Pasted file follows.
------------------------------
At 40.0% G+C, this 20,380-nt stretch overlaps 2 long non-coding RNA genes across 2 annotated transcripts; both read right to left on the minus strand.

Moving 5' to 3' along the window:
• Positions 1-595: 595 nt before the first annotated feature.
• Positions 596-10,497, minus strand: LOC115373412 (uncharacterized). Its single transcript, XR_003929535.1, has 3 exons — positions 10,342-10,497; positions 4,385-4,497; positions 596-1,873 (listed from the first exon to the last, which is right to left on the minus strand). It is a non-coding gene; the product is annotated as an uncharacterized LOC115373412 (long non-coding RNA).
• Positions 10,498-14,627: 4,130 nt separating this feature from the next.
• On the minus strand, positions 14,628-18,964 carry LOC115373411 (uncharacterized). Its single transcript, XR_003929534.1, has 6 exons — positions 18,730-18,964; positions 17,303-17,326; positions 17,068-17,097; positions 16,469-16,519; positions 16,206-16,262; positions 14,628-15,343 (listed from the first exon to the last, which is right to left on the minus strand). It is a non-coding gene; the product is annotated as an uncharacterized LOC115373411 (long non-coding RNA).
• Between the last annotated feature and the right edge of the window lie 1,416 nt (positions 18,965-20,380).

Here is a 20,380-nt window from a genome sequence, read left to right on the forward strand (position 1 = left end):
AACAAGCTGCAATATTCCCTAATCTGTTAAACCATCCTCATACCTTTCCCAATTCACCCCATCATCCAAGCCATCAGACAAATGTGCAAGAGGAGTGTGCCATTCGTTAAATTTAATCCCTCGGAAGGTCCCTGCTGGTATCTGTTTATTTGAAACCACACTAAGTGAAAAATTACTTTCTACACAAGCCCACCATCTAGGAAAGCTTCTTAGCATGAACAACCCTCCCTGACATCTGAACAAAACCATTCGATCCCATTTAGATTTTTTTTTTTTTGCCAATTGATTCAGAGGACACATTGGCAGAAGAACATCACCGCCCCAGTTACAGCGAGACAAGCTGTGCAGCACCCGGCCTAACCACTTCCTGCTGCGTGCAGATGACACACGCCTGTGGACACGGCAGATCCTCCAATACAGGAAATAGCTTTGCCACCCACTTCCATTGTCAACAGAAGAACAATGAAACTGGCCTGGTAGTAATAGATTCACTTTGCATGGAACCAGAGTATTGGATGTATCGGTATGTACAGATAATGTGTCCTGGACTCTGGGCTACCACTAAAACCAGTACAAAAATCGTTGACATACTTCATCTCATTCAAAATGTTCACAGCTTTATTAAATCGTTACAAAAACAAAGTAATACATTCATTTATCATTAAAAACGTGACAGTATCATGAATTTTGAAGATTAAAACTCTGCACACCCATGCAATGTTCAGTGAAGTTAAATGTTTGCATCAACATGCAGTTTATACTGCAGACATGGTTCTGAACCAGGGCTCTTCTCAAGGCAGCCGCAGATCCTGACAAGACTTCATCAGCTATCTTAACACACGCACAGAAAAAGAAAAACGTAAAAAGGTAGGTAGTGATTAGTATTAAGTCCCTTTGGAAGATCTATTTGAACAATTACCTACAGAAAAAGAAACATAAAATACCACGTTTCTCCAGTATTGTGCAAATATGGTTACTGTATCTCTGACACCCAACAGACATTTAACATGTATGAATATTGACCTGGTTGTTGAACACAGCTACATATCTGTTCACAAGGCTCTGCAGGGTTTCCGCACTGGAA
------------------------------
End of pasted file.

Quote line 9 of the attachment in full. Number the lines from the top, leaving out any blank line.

AACAAGCTGCAATATTCCCTAATCTGTTAAACCATCCTCATACCTTTCCCAATTCACCCCATCATCCAAGCCATCAGACAAATGTGCAAGAGGAGTGTGCCATTCGTTAAATTTAATCCCTCGGAAGGTCCCTGCTGGTATCTGTTTATTTGAAACCACACTAAGTGAAAAATTACTTTCTACACAAGCCCACCATCTAGGAAAGCTTCTTAGCATGAACAACCCTCCCTGACATCTGAACAAAACCATTCGATCCCATTTAGATTTTTTTTTTTTTGCCAATTGATTCAGAGGACACATTGGCAGAAGAACATCACCGCCCCAGTTACAGCGAGACAAGCTGTGCAGCACCCGGCCTAACCACTTCCTGCTGCGTGCAGATGACACACGCCTGTGGACACGGCAGATCCTCCAATACAGGAAATAGCTTTGCCACCCACTTCCATTGTCAACAGAAGAACAATGAAACTGGCCTGGTAGTAATAGATTCACTTTGCATGGAACCAGAGTATTGGATGTATCGGTATGTACAGATAATGTGTCCTGGACTCTGGGCTACCACTAAAACCAGTACAAAAATCGTTGACATACTTCATCTCATTCAAAATGTTCACAGCTTTATTAAATCGTTACAAAAACAAAGTAATACATTCATTTATCATTAAAAACGTGACAGTATCATGAATTTTGAAGATTAAAACTCTGCACACCCATGCAATGTTCAGTGAAGTTAAATGTTTGCATCAACATGCAGTTTATACTGCAGACATGGTTCTGAACCAGGGCTCTTCTCAAGGCAGCCGCAGATCCTGACAAGACTTCATCAGCTATCTTAACACACGCACAGAAAAAGAAAAACGTAAAAAGGTAGGTAGTGATTAGTATTAAGTCCCTTTGGAAGATCTATTTGAACAATTACCTACAGAAAAAGAAACATAAAATACCACGTTTCTCCAGTATTGTGCAAATATGGTTACTGTATCTCTGACACCCAACAGACATTTAACATGTATGAATATTGACCTGGTTGTTGAACACAGCTACATATCTGTTCACAAGGCTCTGCAGGGTTTCCGCACTGGAA